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BOE: All Bus Routes Currently Have Drivers



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Board of Education Director of Business and Finance Tanja Vadas reported at a recent BOE meeting that all of the school’s 54 bus routes currently have a driver, and the school system has five spare drivers.

While some drivers are still attending safety classes, Vadas told the board members, “That’s where we stand as of the first day of school. We have every route filled.”

The announcement is an improvement over last year, when the school’s transportation companies, All-Star Transportation for in-district routes, and EdAdvance for out-of-district routes, both struggled to recruit an adequate number of drivers.

Vadas noted that the district may end up lending a spare or two to Brookfield, which is still struggling for drivers and has moved to a two-tier system similar to Newtown.

“It’s the nice thing to do, and they shared some with us early last year,” said Vadas. “They’re going to be in a similar place we were last year.”

BOE member Donald Ramsey questioned Vadas about ride times for students, especially for younger children. Vadas said the school system did a study and the goal was to keep ride times under one hour.

She said a three tier system, which would divide the routes into a high school route, a route with the middle school and Reed, and a route with the elementary schools, offered more flexibility in keeping ride times low. However, with the current two-tier system, with the high school and middle school running together, and Reed and the elementary schools running together, there’s “not a lot of wiggle room.”

Ramsey said that he noticed that buses stop at “almost every driveway” and questioned if there was a way to “consolidate the stops” to reduce the ride times.

Vadas said there is a way, adding the schools had presented it “several times,” but it was difficult to tell parents that a bus would stop at one driveway but would not stop at their driveway.

“It would help but it’s difficult to do that,” said Vadas.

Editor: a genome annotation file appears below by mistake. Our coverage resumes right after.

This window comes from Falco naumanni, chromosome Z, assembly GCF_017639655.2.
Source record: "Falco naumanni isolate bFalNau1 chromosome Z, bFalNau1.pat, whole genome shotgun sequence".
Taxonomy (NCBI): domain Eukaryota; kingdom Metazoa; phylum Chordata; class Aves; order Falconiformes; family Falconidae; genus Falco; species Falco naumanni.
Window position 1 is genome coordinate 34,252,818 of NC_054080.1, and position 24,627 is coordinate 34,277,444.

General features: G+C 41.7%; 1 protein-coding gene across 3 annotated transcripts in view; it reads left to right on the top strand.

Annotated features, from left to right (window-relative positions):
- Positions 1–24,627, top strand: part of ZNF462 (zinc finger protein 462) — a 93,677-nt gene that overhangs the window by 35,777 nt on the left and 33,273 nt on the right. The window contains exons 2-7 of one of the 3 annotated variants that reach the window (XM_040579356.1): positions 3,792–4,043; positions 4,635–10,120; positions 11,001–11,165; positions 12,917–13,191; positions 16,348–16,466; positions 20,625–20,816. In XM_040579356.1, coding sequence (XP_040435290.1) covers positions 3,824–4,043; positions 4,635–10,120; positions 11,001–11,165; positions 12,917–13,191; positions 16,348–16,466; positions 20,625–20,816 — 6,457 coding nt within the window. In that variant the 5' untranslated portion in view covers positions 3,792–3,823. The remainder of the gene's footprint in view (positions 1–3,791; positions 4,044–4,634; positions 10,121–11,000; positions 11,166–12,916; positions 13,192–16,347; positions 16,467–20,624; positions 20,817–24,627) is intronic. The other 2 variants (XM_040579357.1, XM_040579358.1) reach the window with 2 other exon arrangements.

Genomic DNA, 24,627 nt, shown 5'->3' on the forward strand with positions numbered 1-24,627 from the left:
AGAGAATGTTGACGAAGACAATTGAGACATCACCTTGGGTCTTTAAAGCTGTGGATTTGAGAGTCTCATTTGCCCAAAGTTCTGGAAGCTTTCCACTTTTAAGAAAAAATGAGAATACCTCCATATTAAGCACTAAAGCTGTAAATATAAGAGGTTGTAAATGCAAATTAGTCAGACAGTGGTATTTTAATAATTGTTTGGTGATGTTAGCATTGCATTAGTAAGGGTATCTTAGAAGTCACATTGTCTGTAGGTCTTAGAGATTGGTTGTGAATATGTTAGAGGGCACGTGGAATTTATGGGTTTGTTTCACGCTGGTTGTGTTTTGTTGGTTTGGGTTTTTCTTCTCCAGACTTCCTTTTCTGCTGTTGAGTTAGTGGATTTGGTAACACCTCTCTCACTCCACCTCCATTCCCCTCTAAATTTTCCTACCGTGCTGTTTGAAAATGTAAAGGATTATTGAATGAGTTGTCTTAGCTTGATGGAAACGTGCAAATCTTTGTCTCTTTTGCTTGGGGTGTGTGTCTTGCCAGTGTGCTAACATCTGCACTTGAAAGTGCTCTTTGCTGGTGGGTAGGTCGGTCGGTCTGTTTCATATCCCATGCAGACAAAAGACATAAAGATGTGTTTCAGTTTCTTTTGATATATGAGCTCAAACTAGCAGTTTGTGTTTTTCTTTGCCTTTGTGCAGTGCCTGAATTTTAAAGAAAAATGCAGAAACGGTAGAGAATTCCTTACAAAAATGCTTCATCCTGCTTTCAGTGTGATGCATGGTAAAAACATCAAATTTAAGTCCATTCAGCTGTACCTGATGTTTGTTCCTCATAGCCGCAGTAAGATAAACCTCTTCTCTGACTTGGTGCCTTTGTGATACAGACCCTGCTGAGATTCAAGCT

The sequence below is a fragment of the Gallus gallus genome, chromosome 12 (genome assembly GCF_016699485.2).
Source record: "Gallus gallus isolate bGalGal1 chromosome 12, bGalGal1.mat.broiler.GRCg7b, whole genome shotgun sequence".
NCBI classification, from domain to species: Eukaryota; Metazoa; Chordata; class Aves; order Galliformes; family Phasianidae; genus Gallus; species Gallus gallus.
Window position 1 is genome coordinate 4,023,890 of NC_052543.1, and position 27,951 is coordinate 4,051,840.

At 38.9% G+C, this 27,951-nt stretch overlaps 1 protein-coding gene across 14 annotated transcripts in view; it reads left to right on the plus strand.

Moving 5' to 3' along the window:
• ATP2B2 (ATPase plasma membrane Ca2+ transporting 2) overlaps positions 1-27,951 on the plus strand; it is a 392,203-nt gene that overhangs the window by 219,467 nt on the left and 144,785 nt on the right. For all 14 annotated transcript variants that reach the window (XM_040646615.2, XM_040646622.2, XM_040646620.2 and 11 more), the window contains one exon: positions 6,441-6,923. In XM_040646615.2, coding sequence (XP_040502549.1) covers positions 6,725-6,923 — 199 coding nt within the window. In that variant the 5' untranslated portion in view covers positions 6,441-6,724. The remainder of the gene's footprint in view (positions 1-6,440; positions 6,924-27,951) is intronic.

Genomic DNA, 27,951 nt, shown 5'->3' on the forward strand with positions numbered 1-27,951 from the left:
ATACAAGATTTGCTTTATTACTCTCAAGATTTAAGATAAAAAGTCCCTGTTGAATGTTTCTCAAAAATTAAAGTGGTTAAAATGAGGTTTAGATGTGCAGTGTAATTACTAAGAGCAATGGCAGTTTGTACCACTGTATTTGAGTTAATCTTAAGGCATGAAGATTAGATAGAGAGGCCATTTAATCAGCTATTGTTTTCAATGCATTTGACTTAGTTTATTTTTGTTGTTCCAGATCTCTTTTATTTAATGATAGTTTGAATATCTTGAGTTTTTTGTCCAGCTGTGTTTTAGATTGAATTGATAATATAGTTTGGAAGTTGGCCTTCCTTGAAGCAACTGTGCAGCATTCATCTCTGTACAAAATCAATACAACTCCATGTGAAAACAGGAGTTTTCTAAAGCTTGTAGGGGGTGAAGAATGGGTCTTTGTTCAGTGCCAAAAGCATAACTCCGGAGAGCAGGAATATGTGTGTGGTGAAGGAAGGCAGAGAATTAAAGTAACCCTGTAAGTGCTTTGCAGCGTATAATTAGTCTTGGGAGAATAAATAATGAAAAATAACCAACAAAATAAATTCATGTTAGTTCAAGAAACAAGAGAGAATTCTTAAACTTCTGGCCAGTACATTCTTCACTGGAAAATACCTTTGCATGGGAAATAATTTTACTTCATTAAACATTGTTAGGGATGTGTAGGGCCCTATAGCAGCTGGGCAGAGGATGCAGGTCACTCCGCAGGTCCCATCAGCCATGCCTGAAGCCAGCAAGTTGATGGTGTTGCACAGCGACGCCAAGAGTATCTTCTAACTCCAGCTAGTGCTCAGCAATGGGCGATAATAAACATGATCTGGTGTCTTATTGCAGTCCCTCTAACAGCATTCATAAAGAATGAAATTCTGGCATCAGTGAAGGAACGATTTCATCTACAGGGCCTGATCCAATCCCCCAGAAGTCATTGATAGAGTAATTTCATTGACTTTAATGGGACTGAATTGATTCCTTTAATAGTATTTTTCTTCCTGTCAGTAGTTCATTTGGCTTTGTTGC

BOE member Dan Cruson also noted that some roads are very narrow and it could be dangerous for younger students to walk to another driveway along potentially blind curves.

Vadas said there is no school policy requiring stops at any particular driveways. Cruson noted there are some state regulations around requiring students to cross a street.

BOE member John Vouros said he “wasn’t so sure All-Star was doing anything about routes in communities [with no safety hazards,] where they are stopping at every driveway.”

“They’re Ubers,” said Vouros. “It makes no sense.”

Vadas said parents have called in with concerns about not stopping at their driveways “and they’re valid.”

BOE Chairman Deborra Zukowski said she has seen buses stopping at every driveway on Main Street where there are sidewalks and no safety concerns.

She said there are general algorithms that could be used, such as grouping houses into groups of five and stopping at the one in the middle, or allowing parents to determine the driveways where children should wait. She said grouping them together was “great” because it would facilitate neighbors getting to know each other.

“We need some kind of oversight because there is financial incentive to have as many stops as you can possibly have — it means the bus cannot pick up quite as many kids so you need more buses,” said Zukowski.

Zukowski said it seems like a “good idea to look at that” as an effort to reduce ride times, at least for the younger children.

Vadas said that the immediate goal is making sure the routes are all staffed because they were “still recovering from the driver labor shortage over the last two years.”

“My suggestion is get up and running and then take a look at the stops and see how long the ride times actually are,” said Vadas. “It’s definitely worth looking at, but right now let’s just get up and running and then look at ride times.”

Vouros said people have been “complaining” about buses stopping at every drive, as it is “affecting traffic.”

Superintendent Chris Melillo recommended seeing how the routes shake out after the first week.

“Right now, we’re trying to get route schedules that make sense, we’re still waiting for those to come back,” said Melillo.

Melillo said once the school system runs its initial routes on the first day of school August 30, the district will continue to monitor how those function over a ten-day span. He said while parents want the buses to come to their driveways, they also wanted their children on “an efficient run,” and for students to get to school and arrive home in a reasonable amount of time.

Associate Editor Jim Taylor can be reached at jim@thebee.com.

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